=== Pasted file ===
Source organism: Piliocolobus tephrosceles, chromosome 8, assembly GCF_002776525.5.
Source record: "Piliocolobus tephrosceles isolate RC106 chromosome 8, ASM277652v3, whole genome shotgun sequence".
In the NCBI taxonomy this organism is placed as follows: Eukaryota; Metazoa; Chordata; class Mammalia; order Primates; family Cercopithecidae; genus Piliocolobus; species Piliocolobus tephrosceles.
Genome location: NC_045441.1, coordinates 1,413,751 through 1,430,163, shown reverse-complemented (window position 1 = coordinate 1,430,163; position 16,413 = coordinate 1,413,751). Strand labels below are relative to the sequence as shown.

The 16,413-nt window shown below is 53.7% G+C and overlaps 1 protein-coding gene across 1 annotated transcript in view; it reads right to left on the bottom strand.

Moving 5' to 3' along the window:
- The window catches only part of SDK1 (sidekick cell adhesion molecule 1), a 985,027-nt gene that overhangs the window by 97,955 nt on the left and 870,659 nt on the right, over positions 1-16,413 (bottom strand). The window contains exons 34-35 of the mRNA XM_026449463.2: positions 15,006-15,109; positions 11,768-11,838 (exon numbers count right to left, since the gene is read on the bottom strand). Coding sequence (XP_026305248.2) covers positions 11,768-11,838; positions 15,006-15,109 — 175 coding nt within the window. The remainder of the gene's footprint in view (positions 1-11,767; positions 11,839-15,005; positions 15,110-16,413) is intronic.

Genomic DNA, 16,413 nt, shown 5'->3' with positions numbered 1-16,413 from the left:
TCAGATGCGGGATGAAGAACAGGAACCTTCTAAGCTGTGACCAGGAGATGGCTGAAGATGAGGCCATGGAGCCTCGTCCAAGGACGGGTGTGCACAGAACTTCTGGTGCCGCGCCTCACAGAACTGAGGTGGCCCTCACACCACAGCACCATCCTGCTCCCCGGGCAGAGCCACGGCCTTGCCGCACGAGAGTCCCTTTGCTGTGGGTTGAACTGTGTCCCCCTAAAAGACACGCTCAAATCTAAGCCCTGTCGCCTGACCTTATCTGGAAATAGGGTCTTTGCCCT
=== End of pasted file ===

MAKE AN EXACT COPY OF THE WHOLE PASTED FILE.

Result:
Source organism: Piliocolobus tephrosceles, chromosome 8, assembly GCF_002776525.5.
Source record: "Piliocolobus tephrosceles isolate RC106 chromosome 8, ASM277652v3, whole genome shotgun sequence".
In the NCBI taxonomy this organism is placed as follows: Eukaryota; Metazoa; Chordata; class Mammalia; order Primates; family Cercopithecidae; genus Piliocolobus; species Piliocolobus tephrosceles.
Genome location: NC_045441.1, coordinates 1,413,751 through 1,430,163, shown reverse-complemented (window position 1 = coordinate 1,430,163; position 16,413 = coordinate 1,413,751). Strand labels below are relative to the sequence as shown.

The 16,413-nt window shown below is 53.7% G+C and overlaps 1 protein-coding gene across 1 annotated transcript in view; it reads right to left on the bottom strand.

Moving 5' to 3' along the window:
- The window catches only part of SDK1 (sidekick cell adhesion molecule 1), a 985,027-nt gene that overhangs the window by 97,955 nt on the left and 870,659 nt on the right, over positions 1-16,413 (bottom strand). The window contains exons 34-35 of the mRNA XM_026449463.2: positions 15,006-15,109; positions 11,768-11,838 (exon numbers count right to left, since the gene is read on the bottom strand). Coding sequence (XP_026305248.2) covers positions 11,768-11,838; positions 15,006-15,109 — 175 coding nt within the window. The remainder of the gene's footprint in view (positions 1-11,767; positions 11,839-15,005; positions 15,110-16,413) is intronic.

Genomic DNA, 16,413 nt, shown 5'->3' with positions numbered 1-16,413 from the left:
TCAGATGCGGGATGAAGAACAGGAACCTTCTAAGCTGTGACCAGGAGATGGCTGAAGATGAGGCCATGGAGCCTCGTCCAAGGACGGGTGTGCACAGAACTTCTGGTGCCGCGCCTCACAGAACTGAGGTGGCCCTCACACCACAGCACCATCCTGCTCCCCGGGCAGAGCCACGGCCTTGCCGCACGAGAGTCCCTTTGCTGTGGGTTGAACTGTGTCCCCCTAAAAGACACGCTCAAATCTAAGCCCTGTCGCCTGACCTTATCTGGAAATAGGGTCTTTGCCCT